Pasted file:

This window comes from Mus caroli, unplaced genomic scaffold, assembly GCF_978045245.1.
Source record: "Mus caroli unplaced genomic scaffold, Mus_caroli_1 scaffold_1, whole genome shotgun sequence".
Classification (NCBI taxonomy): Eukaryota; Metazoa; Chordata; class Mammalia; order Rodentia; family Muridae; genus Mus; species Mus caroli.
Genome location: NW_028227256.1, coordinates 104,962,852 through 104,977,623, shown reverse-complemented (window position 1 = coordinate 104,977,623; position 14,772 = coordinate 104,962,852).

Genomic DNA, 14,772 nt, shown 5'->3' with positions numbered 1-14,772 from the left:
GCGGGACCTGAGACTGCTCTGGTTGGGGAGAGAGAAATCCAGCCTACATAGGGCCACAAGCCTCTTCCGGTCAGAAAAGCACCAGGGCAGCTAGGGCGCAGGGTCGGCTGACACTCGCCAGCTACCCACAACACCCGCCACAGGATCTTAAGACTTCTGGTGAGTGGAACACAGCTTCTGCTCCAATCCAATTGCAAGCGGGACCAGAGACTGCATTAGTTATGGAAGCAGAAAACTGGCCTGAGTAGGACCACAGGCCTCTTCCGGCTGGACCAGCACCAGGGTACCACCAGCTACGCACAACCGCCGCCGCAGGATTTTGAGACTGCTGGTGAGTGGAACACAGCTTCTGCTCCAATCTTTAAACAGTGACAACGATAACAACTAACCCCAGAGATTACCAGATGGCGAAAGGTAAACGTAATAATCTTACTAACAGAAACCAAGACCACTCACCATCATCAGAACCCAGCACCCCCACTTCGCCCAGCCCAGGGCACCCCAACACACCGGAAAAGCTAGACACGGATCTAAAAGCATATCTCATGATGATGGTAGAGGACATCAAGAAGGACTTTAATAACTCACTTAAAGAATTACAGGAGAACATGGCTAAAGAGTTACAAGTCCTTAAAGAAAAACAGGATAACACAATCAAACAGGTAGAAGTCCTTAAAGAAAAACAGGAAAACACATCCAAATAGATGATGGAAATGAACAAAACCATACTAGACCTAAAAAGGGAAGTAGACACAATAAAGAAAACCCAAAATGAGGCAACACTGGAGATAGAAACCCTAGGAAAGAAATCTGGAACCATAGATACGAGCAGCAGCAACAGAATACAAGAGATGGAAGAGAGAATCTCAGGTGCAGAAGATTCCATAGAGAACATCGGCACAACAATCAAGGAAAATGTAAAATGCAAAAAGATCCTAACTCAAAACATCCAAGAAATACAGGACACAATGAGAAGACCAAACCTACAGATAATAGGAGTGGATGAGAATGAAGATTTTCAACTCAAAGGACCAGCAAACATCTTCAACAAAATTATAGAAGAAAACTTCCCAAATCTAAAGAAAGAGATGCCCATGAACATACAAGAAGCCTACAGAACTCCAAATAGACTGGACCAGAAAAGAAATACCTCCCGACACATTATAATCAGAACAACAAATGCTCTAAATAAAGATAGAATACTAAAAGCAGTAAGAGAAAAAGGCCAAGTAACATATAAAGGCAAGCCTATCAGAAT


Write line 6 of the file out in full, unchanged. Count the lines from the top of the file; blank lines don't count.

GCGGGACCTGAGACTGCTCTGGTTGGGGAGAGAGAAATCCAGCCTACATAGGGCCACAAGCCTCTTCCGGTCAGAAAAGCACCAGGGCAGCTAGGGCGCAGGGTCGGCTGACACTCGCCAGCTACCCACAACACCCGCCACAGGATCTTAAGACTTCTGGTGAGTGGAACACAGCTTCTGCTCCAATCCAATTGCAAGCGGGACCAGAGACTGCATTAGTTATGGAAGCAGAAAACTGGCCTGAGTAGGACCACAGGCCTCTTCCGGCTGGACCAGCACCAGGGTACCACCAGCTACGCACAACCGCCGCCGCAGGATTTTGAGACTGCTGGTGAGTGGAACACAGCTTCTGCTCCAATCTTTAAACAGTGACAACGATAACAACTAACCCCAGAGATTACCAGATGGCGAAAGGTAAACGTAATAATCTTACTAACAGAAACCAAGACCACTCACCATCATCAGAACCCAGCACCCCCACTTCGCCCAGCCCAGGGCACCCCAACACACCGGAAAAGCTAGACACGGATCTAAAAGCATATCTCATGATGATGGTAGAGGACATCAAGAAGGACTTTAATAACTCACTTAAAGAATTACAGGAGAACATGGCTAAAGAGTTACAAGTCCTTAAAGAAAAACAGGATAACACAATCAAACAGGTAGAAGTCCTTAAAGAAAAACAGGAAAACACATCCAAATAGATGATGGAAATGAACAAAACCATACTAGACCTAAAAAGGGAAGTAGACACAATAAAGAAAACCCAAAATGAGGCAACACTGGAGATAGAAACCCTAGGAAAGAAATCTGGAACCATAGATACGAGCAGCAGCAACAGAATACAAGAGATGGAAGAGAGAATCTCAGGTGCAGAAGATTCCATAGAGAACATCGGCACAACAATCAAGGAAAATGTAAAATGCAAAAAGATCCTAACTCAAAACATCCAAGAAATACAGGACACAATGAGAAGACCAAACCTACAGATAATAGGAGTGGATGAGAATGAAGATTTTCAACTCAAAGGACCAGCAAACATCTTCAACAAAATTATAGAAGAAAACTTCCCAAATCTAAAGAAAGAGATGCCCATGAACATACAAGAAGCCTACAGAACTCCAAATAGACTGGACCAGAAAAGAAATACCTCCCGACACATTATAATCAGAACAACAAATGCTCTAAATAAAGATAGAATACTAAAAGCAGTAAGAGAAAAAGGCCAAGTAACATATAAAGGCAAGCCTATCAGAAT